FROM THE PASTOR
A small boy once informed his mother that he was six feet tall. When she questioned this statement, he assured her that he had just measured himself. The wise mother asked to help him check his calculations. The boy took her to the door post and showed her where he had marked his height like he had seen others do. Then he carefully measured up from the floor to the mark. This was when his mother discovered his mistake. His numbers were right, but his ruler was not; it was only six inches long.
It seems to me that this young boy’s experience parallels that of many Christians. They make diligent efforts to measure themselves, but end up with false results because they use the wrong standard. There are some who think they are giants who are using too small a ruler. There are also those who feel like midgets who are using too large a ruler. To get a correct reading we must use the right standard.
False standards abound. A very common one is comparison to others. This is so much a part of human nature that most people do it without thinking. They look around, size up the crowd, and decide if they are at the head or the back of the pack. No matter where they find themselves, this is a faulty standard. One can never get a true reading on self by comparison to others because each person is unique. Not everyone started at the same place. Not everyone has the same gifts and potential. The person at the back of the pack may be working harder and growing faster than anyone else. The person at the front may be riding on the efforts of others. One great theologian who caught this point described himself as a midget standing on the shoulders of giants.
Another favorite faulty standard for Christians is to compare oneself to the world. We look around us and seem to be doing better than our unsaved peers and feel pretty good at our progress. The flaw here is that the saint and sinner are living two different kinds of lives. If regeneration means anything it should show in how we lead our lives. A Christian comparing himself to the unsaved is like a toddler racing against creeping babies; it should be no contest.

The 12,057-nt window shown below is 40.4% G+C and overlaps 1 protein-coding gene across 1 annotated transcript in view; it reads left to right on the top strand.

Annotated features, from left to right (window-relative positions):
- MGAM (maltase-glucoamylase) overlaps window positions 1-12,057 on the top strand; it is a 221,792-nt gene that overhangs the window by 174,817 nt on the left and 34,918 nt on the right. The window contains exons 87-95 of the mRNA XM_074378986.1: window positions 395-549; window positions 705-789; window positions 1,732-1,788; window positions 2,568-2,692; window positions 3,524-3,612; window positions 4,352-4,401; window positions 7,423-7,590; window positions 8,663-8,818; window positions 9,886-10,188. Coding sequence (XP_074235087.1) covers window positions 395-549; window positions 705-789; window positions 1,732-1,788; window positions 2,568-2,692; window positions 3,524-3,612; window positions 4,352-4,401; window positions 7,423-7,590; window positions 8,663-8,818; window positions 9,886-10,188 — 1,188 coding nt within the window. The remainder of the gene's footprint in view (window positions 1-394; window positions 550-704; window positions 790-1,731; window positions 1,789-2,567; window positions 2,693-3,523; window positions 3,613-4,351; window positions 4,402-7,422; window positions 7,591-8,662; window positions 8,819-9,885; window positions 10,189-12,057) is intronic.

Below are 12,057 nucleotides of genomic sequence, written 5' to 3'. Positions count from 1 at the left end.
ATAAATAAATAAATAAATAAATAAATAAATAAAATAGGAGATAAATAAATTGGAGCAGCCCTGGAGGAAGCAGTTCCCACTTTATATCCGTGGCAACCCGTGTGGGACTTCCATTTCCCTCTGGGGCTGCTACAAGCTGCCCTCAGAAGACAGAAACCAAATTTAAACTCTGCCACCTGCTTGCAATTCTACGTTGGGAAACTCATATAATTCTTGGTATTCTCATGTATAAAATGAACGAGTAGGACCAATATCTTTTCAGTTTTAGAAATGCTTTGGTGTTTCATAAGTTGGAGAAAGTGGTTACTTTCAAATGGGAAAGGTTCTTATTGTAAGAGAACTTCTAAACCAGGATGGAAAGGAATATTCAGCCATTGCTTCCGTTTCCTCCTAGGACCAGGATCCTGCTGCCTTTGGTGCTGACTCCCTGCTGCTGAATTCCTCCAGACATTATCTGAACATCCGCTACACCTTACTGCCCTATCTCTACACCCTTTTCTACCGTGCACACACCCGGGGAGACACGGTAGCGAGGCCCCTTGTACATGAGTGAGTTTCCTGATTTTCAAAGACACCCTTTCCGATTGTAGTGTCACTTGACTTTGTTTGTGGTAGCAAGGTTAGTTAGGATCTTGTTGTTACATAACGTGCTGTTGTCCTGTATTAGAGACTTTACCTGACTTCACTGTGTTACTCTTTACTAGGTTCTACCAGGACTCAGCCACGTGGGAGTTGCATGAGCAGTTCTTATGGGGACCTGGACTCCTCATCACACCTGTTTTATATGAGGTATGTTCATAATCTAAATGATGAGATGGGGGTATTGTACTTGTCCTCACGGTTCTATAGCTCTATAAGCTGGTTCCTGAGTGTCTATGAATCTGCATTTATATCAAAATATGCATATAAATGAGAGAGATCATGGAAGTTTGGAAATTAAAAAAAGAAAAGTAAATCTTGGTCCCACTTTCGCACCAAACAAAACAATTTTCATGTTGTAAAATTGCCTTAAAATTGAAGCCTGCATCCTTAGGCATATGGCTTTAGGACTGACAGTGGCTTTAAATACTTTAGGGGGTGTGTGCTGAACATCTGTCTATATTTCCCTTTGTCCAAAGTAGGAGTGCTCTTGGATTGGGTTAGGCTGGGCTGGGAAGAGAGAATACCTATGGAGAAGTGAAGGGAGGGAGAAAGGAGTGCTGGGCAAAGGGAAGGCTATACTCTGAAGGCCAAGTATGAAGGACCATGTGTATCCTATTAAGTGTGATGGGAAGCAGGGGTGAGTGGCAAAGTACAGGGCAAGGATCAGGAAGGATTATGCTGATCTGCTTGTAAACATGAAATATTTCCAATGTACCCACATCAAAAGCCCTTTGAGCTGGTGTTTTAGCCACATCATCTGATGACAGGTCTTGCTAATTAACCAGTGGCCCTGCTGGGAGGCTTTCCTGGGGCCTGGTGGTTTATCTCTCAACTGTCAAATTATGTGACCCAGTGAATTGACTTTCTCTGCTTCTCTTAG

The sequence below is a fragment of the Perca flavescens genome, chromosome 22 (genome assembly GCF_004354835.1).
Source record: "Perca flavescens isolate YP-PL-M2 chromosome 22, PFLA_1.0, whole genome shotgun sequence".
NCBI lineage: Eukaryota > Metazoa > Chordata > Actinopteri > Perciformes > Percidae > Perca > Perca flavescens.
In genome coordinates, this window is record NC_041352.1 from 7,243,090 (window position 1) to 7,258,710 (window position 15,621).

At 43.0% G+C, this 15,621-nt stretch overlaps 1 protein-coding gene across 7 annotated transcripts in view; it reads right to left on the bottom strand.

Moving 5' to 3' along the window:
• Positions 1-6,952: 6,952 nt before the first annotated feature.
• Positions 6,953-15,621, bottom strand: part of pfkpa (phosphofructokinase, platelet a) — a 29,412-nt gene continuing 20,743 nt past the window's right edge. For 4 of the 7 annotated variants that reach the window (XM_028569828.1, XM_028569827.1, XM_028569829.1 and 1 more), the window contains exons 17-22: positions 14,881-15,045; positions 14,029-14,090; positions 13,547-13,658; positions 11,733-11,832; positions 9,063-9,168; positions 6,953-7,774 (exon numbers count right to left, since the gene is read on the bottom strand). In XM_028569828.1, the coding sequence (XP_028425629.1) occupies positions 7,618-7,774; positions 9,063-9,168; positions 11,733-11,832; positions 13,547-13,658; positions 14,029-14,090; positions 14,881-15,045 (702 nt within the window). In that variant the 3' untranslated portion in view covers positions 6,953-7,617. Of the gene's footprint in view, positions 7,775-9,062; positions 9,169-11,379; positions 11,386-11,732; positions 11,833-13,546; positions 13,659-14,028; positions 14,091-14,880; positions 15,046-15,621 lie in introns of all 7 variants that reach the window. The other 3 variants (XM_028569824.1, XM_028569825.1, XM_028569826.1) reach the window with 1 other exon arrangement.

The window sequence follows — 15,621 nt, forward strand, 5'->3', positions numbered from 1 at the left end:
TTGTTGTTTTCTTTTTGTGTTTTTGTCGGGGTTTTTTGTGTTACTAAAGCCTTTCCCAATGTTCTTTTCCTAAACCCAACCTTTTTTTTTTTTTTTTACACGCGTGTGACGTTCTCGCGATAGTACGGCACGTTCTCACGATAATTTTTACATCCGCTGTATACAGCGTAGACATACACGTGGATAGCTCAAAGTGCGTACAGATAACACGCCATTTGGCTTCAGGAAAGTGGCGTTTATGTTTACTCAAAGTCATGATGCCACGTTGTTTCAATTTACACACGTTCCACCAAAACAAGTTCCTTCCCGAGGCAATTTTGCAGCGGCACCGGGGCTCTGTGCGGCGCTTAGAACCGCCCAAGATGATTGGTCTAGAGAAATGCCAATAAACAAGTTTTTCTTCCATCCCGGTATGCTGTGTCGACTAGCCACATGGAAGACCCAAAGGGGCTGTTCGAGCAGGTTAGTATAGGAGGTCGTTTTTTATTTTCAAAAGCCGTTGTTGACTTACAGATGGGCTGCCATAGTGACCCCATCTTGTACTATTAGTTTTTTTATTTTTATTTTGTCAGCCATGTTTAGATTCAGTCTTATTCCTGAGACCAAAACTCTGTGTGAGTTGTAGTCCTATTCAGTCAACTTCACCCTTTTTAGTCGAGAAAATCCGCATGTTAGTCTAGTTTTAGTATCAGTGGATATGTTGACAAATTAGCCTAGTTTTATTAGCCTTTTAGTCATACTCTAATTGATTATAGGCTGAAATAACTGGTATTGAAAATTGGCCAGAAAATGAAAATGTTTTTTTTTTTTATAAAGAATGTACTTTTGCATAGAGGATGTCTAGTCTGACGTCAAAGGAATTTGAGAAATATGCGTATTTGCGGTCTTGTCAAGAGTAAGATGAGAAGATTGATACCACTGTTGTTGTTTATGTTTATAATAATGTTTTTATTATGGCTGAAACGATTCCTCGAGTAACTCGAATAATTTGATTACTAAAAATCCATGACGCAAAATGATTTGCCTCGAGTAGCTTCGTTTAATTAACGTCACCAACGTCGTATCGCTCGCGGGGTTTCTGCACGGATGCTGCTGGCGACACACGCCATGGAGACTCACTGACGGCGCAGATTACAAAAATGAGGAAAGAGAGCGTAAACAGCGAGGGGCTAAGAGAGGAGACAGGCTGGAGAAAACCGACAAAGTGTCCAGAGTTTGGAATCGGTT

A third faulty standard is the elastic ruler. This ruler deliberately changes size depending on who is being measured. We call the people who use it hypocrites. It is shortened to make self look very big and then lengthened to make others look very small. This is a deliberate effort at incorrect measurement. This action flies straight in the face of the biblical principle of being hard on self and easy on others.
I only know of two valid standards that can be used. The first is comparison to the image of Jesus Christ. He is the one who did it right. He set the standard for the rest of us. His is the only image which is totally pleasing to God the Father. The Christian is to become conformed to the image of Christ in everything he does.
The second valid standard is progressive comparison with self. It is good from time to time to look back and compare ourselves to where we were in the past. If we see growth and development we can rejoice. If we find we have been stuck at the same spot for an extended period of time we can be challenged to greater effort. Growth is a natural part of life and should show with time.
At the farm in Ohio, Grandpa had a tall board with lines, dates, and names on it. The lines mark the growth of each grandchild. They start in a cluster down low and spread out as they move up the board. The grandchildren can still go back to that board and see how tall they were in any given summer. The lines for each child vary in their distances apart, but they all advance up the board. The children have all kept growing. The same should be true of God’s children.